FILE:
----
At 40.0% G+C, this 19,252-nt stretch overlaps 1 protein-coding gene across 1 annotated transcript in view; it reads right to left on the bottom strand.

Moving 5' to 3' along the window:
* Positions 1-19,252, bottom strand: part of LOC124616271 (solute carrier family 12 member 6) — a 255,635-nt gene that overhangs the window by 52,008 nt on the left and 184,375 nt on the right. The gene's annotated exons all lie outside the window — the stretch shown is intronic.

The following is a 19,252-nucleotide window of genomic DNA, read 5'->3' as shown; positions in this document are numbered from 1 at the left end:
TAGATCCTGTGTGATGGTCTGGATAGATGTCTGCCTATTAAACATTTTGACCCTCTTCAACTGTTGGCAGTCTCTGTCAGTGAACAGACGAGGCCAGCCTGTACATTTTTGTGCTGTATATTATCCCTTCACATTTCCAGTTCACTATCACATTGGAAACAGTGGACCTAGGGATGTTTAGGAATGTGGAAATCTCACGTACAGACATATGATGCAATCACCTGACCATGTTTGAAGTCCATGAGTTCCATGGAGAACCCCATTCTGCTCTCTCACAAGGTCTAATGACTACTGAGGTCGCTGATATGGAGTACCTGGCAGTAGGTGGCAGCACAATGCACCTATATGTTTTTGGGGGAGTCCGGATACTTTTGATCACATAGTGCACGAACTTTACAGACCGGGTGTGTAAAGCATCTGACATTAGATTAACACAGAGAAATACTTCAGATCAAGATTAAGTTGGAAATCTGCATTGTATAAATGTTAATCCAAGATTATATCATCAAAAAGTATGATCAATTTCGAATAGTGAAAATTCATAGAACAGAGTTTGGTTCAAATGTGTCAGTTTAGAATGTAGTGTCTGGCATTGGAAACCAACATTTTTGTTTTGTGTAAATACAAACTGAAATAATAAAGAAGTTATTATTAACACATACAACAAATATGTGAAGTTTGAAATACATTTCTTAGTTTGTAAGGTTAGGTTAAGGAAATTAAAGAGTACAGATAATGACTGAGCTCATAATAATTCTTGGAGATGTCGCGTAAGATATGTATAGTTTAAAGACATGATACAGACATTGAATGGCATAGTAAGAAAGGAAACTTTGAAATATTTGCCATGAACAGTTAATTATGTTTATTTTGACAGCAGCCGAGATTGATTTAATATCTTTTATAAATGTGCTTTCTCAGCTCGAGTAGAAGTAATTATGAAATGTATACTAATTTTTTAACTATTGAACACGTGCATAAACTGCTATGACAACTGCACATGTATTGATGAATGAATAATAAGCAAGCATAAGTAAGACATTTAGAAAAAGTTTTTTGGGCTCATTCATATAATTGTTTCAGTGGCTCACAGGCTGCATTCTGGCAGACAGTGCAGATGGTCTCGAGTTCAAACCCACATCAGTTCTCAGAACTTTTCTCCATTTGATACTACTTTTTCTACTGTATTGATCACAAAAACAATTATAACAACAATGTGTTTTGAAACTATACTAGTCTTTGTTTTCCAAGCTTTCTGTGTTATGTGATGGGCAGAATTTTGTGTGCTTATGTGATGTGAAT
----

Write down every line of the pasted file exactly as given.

At 40.0% G+C, this 19,252-nt stretch overlaps 1 protein-coding gene across 1 annotated transcript in view; it reads right to left on the bottom strand.

Moving 5' to 3' along the window:
* Positions 1-19,252, bottom strand: part of LOC124616271 (solute carrier family 12 member 6) — a 255,635-nt gene that overhangs the window by 52,008 nt on the left and 184,375 nt on the right. The gene's annotated exons all lie outside the window — the stretch shown is intronic.

The following is a 19,252-nucleotide window of genomic DNA, read 5'->3' as shown; positions in this document are numbered from 1 at the left end:
TAGATCCTGTGTGATGGTCTGGATAGATGTCTGCCTATTAAACATTTTGACCCTCTTCAACTGTTGGCAGTCTCTGTCAGTGAACAGACGAGGCCAGCCTGTACATTTTTGTGCTGTATATTATCCCTTCACATTTCCAGTTCACTATCACATTGGAAACAGTGGACCTAGGGATGTTTAGGAATGTGGAAATCTCACGTACAGACATATGATGCAATCACCTGACCATGTTTGAAGTCCATGAGTTCCATGGAGAACCCCATTCTGCTCTCTCACAAGGTCTAATGACTACTGAGGTCGCTGATATGGAGTACCTGGCAGTAGGTGGCAGCACAATGCACCTATATGTTTTTGGGGGAGTCCGGATACTTTTGATCACATAGTGCACGAACTTTACAGACCGGGTGTGTAAAGCATCTGACATTAGATTAACACAGAGAAATACTTCAGATCAAGATTAAGTTGGAAATCTGCATTGTATAAATGTTAATCCAAGATTATATCATCAAAAAGTATGATCAATTTCGAATAGTGAAAATTCATAGAACAGAGTTTGGTTCAAATGTGTCAGTTTAGAATGTAGTGTCTGGCATTGGAAACCAACATTTTTGTTTTGTGTAAATACAAACTGAAATAATAAAGAAGTTATTATTAACACATACAACAAATATGTGAAGTTTGAAATACATTTCTTAGTTTGTAAGGTTAGGTTAAGGAAATTAAAGAGTACAGATAATGACTGAGCTCATAATAATTCTTGGAGATGTCGCGTAAGATATGTATAGTTTAAAGACATGATACAGACATTGAATGGCATAGTAAGAAAGGAAACTTTGAAATATTTGCCATGAACAGTTAATTATGTTTATTTTGACAGCAGCCGAGATTGATTTAATATCTTTTATAAATGTGCTTTCTCAGCTCGAGTAGAAGTAATTATGAAATGTATACTAATTTTTTAACTATTGAACACGTGCATAAACTGCTATGACAACTGCACATGTATTGATGAATGAATAATAAGCAAGCATAAGTAAGACATTTAGAAAAAGTTTTTTGGGCTCATTCATATAATTGTTTCAGTGGCTCACAGGCTGCATTCTGGCAGACAGTGCAGATGGTCTCGAGTTCAAACCCACATCAGTTCTCAGAACTTTTCTCCATTTGATACTACTTTTTCTACTGTATTGATCACAAAAACAATTATAACAACAATGTGTTTTGAAACTATACTAGTCTTTGTTTTCCAAGCTTTCTGTGTTATGTGATGGGCAGAATTTTGTGTGCTTATGTGATGTGAAT